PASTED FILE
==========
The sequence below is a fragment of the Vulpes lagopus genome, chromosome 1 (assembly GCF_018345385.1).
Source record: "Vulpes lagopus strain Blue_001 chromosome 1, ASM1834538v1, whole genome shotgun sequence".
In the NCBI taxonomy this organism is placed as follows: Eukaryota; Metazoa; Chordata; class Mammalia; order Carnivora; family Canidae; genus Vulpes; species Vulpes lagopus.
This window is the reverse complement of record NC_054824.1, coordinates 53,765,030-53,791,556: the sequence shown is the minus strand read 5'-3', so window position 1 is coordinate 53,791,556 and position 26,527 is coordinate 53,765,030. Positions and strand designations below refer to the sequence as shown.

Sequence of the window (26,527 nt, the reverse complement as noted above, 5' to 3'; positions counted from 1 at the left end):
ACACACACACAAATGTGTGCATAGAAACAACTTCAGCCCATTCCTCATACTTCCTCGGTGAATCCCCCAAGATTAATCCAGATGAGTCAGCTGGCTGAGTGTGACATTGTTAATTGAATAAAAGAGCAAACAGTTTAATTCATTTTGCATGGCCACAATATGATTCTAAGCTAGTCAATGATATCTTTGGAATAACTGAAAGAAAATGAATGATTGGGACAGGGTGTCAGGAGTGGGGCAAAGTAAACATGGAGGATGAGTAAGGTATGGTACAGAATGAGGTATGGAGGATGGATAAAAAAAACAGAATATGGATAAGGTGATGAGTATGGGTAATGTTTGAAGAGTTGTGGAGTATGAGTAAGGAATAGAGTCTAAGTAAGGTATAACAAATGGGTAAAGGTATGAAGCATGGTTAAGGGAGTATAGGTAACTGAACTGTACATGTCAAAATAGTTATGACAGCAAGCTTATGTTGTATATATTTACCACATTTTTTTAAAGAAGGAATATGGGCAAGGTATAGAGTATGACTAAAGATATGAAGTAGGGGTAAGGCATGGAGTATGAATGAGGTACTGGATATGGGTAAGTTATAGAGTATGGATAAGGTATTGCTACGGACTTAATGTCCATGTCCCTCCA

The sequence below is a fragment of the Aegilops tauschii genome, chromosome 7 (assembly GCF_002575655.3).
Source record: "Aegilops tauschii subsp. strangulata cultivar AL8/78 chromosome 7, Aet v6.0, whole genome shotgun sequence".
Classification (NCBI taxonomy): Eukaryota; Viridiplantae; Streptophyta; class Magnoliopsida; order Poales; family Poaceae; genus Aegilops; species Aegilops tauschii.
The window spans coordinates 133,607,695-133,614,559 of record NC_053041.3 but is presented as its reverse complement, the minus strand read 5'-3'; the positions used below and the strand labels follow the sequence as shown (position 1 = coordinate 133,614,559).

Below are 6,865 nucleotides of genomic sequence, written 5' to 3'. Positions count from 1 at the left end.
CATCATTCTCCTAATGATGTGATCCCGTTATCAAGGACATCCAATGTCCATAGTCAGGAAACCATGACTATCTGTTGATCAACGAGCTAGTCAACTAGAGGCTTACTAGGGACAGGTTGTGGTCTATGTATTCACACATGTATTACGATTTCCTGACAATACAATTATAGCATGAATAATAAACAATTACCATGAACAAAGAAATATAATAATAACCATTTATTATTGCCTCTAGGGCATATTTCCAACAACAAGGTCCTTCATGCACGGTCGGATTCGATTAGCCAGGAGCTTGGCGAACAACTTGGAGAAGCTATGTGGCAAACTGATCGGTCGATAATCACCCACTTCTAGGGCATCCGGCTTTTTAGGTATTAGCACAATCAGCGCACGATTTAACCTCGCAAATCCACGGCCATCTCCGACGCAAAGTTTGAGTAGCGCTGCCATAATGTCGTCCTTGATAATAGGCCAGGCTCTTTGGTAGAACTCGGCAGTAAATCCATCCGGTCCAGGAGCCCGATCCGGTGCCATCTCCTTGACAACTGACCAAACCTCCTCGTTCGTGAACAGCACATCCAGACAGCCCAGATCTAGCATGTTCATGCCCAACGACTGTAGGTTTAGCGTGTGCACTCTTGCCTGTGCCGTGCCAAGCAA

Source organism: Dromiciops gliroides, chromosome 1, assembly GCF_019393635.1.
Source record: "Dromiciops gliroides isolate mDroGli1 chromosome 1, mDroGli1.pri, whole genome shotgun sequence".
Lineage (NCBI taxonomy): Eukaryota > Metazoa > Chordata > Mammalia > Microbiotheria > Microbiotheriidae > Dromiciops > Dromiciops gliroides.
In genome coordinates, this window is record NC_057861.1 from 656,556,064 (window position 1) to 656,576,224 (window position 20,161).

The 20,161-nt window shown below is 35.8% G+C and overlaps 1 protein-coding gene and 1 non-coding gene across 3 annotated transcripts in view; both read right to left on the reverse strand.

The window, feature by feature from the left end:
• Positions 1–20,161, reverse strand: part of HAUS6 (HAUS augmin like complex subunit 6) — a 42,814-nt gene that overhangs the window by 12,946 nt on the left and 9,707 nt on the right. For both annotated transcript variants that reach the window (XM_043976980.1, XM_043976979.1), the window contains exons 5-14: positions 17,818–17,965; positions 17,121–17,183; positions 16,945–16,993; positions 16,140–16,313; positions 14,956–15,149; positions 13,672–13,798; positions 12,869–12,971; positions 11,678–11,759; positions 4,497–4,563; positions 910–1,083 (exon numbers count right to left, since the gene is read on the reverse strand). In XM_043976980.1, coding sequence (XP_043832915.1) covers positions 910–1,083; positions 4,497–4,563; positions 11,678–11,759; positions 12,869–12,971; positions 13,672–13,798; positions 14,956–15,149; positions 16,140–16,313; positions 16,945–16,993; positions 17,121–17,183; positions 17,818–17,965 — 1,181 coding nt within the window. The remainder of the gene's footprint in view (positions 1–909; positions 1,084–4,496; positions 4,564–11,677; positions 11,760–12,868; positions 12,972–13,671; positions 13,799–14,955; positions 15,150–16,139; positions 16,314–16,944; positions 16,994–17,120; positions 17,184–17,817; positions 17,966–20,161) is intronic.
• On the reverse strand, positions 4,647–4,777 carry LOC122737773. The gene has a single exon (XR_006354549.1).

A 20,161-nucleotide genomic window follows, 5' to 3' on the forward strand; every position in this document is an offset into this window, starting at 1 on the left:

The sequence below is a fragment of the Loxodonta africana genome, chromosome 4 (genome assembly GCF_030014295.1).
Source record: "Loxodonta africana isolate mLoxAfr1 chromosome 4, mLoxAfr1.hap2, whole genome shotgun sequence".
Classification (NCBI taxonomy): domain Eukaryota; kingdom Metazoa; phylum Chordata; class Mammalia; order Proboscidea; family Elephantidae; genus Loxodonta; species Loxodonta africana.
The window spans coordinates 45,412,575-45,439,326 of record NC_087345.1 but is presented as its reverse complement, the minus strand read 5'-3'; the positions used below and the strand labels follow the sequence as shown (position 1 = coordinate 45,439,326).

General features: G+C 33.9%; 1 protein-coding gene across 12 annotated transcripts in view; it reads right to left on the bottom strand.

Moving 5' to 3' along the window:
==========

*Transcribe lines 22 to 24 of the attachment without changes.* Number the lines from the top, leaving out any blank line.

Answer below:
The sequence below is a fragment of the Loxodonta africana genome, chromosome 4 (genome assembly GCF_030014295.1).
Source record: "Loxodonta africana isolate mLoxAfr1 chromosome 4, mLoxAfr1.hap2, whole genome shotgun sequence".
Classification (NCBI taxonomy): domain Eukaryota; kingdom Metazoa; phylum Chordata; class Mammalia; order Proboscidea; family Elephantidae; genus Loxodonta; species Loxodonta africana.